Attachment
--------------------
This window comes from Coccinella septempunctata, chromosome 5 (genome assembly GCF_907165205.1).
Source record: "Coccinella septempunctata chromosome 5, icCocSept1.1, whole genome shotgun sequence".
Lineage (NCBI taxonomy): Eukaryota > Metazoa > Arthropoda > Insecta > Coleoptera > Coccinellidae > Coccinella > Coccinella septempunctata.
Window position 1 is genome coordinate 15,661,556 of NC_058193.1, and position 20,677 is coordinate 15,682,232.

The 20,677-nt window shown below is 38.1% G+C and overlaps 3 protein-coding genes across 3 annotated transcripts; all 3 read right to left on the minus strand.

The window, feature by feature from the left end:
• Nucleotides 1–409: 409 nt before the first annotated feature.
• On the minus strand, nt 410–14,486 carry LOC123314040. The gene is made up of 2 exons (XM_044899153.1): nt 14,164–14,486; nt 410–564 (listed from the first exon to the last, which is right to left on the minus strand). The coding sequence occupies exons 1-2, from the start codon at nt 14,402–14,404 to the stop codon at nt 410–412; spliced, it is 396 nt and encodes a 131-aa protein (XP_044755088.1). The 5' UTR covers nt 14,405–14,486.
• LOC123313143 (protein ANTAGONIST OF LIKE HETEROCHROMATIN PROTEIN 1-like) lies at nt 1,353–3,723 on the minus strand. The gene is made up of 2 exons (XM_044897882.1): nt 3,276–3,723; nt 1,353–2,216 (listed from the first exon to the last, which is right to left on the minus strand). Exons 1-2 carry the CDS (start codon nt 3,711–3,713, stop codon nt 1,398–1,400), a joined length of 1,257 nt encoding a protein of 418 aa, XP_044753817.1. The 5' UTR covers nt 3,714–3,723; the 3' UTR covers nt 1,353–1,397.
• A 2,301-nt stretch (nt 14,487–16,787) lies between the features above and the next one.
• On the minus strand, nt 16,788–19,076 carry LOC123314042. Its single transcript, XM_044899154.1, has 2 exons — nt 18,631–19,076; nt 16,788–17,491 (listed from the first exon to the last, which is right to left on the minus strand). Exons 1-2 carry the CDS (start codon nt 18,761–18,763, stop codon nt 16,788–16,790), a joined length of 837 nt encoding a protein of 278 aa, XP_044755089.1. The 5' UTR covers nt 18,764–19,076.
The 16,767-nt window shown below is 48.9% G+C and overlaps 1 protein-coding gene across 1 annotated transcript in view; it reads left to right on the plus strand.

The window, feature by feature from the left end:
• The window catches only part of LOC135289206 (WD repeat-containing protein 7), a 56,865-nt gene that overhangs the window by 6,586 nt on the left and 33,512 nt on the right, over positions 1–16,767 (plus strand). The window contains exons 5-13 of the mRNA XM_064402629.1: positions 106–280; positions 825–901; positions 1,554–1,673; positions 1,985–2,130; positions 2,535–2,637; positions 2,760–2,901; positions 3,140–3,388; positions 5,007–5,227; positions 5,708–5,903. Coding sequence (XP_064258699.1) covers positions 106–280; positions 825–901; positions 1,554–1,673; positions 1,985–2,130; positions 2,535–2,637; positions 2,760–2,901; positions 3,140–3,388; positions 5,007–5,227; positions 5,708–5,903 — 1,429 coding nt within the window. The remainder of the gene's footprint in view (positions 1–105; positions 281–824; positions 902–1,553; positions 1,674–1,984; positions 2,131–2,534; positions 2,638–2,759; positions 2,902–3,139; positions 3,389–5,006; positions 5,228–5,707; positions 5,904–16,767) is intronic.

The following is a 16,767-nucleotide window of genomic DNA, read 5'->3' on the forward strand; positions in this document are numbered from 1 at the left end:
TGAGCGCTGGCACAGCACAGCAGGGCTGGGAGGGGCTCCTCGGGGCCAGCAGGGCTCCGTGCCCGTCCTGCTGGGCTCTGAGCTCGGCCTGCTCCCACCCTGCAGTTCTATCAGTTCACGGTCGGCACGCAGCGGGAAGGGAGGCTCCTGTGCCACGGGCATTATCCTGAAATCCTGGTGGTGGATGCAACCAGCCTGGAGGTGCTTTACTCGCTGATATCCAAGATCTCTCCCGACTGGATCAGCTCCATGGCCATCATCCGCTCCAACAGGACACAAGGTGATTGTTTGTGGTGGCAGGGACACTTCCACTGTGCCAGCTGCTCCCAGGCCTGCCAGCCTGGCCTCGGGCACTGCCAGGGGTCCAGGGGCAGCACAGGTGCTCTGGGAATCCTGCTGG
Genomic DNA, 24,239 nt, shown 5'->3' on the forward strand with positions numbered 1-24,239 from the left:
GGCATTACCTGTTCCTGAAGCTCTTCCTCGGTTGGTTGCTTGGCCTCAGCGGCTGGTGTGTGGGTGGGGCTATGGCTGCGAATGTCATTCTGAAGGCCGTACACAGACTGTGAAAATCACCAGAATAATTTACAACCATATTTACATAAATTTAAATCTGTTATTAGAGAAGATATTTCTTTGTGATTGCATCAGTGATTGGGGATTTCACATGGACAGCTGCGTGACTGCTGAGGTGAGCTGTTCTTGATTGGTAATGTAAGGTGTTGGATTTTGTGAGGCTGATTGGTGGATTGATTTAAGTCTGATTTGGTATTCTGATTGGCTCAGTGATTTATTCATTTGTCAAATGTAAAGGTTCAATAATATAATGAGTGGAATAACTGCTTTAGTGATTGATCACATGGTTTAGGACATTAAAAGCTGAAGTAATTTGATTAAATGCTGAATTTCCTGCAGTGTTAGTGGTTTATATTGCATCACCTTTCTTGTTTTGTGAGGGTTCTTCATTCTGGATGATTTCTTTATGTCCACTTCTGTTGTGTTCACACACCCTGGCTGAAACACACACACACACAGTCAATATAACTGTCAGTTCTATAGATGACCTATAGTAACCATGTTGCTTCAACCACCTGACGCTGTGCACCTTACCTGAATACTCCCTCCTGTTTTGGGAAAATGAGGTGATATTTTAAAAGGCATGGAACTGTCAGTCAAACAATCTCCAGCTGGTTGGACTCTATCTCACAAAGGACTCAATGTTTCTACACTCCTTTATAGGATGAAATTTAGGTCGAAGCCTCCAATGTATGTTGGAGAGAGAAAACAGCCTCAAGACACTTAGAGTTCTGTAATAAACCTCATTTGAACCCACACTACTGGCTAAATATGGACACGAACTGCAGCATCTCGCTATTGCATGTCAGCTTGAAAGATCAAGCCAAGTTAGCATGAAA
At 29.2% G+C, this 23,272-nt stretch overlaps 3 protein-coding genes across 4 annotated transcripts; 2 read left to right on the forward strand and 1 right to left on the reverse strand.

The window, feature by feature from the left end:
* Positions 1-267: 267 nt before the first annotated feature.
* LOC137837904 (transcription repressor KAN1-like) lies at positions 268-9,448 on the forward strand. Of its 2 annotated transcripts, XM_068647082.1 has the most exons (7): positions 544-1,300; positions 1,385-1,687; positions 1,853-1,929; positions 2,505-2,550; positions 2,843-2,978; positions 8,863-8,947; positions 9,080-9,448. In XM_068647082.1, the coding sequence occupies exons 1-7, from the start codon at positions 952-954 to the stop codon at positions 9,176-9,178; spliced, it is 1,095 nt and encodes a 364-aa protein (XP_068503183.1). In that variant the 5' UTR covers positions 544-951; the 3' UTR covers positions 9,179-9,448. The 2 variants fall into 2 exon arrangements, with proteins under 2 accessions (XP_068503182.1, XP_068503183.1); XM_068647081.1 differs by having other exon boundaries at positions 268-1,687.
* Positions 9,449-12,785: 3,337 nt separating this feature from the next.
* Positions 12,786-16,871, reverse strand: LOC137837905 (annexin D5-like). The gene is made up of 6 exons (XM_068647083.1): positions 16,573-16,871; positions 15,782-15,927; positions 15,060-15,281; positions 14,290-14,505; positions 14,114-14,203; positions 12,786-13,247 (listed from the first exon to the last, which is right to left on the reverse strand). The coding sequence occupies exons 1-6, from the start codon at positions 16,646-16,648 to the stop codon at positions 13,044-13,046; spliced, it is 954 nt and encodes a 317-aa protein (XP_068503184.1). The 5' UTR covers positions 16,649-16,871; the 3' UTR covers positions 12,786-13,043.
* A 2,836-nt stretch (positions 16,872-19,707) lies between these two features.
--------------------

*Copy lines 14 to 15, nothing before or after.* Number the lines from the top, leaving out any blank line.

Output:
• The window catches only part of LOC135289206 (WD repeat-containing protein 7), a 56,865-nt gene that overhangs the window by 6,586 nt on the left and 33,512 nt on the right, over positions 1–16,767 (plus strand). The window contains exons 5-13 of the mRNA XM_064402629.1: positions 106–280; positions 825–901; positions 1,554–1,673; positions 1,985–2,130; positions 2,535–2,637; positions 2,760–2,901; positions 3,140–3,388; positions 5,007–5,227; positions 5,708–5,903. Coding sequence (XP_064258699.1) covers positions 106–280; positions 825–901; positions 1,554–1,673; positions 1,985–2,130; positions 2,535–2,637; positions 2,760–2,901; positions 3,140–3,388; positions 5,007–5,227; positions 5,708–5,903 — 1,429 coding nt within the window. The remainder of the gene's footprint in view (positions 1–105; positions 281–824; positions 902–1,553; positions 1,674–1,984; positions 2,131–2,534; positions 2,638–2,759; positions 2,902–3,139; positions 3,389–5,006; positions 5,228–5,707; positions 5,904–16,767) is intronic.

The following is a 16,767-nucleotide window of genomic DNA, read 5'->3' on the forward strand; positions in this document are numbered from 1 at the left end: